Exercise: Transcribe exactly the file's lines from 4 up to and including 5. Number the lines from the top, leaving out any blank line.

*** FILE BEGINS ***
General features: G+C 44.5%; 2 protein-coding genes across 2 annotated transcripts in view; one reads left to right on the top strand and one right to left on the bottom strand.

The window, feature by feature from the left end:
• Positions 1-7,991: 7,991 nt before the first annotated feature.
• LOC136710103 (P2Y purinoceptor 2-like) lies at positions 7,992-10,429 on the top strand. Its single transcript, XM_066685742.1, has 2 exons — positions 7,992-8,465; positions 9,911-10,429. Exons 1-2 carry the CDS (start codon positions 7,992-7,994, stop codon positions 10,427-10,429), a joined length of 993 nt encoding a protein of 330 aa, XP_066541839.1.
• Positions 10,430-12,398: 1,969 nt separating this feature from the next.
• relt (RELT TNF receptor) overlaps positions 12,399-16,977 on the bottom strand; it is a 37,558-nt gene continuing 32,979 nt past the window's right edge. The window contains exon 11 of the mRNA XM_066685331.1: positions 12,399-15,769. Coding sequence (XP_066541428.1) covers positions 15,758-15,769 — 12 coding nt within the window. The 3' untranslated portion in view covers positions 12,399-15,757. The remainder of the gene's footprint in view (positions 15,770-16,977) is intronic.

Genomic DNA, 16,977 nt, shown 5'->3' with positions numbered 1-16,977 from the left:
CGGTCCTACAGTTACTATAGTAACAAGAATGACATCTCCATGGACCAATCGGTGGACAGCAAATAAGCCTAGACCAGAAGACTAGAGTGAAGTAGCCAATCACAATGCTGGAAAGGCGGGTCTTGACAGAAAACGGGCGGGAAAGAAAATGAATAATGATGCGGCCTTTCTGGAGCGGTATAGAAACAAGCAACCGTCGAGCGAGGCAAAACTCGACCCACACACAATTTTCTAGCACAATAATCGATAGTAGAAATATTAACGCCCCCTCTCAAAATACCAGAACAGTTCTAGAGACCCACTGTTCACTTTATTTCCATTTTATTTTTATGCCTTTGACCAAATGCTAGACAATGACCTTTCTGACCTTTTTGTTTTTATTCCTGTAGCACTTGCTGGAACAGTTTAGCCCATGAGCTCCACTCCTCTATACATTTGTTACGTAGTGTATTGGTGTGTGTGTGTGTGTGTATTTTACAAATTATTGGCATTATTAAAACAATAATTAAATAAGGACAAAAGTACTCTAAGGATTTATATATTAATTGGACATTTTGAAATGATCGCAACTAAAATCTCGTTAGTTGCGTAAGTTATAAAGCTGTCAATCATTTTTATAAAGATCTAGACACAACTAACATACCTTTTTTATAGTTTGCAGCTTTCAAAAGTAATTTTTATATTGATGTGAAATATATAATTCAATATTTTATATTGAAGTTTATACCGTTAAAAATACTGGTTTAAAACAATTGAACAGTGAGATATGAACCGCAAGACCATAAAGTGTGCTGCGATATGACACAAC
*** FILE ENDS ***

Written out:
• LOC136710103 (P2Y purinoceptor 2-like) lies at positions 7,992-10,429 on the top strand. Its single transcript, XM_066685742.1, has 2 exons — positions 7,992-8,465; positions 9,911-10,429. Exons 1-2 carry the CDS (start codon positions 7,992-7,994, stop codon positions 10,427-10,429), a joined length of 993 nt encoding a protein of 330 aa, XP_066541839.1.
• Positions 10,430-12,398: 1,969 nt separating this feature from the next.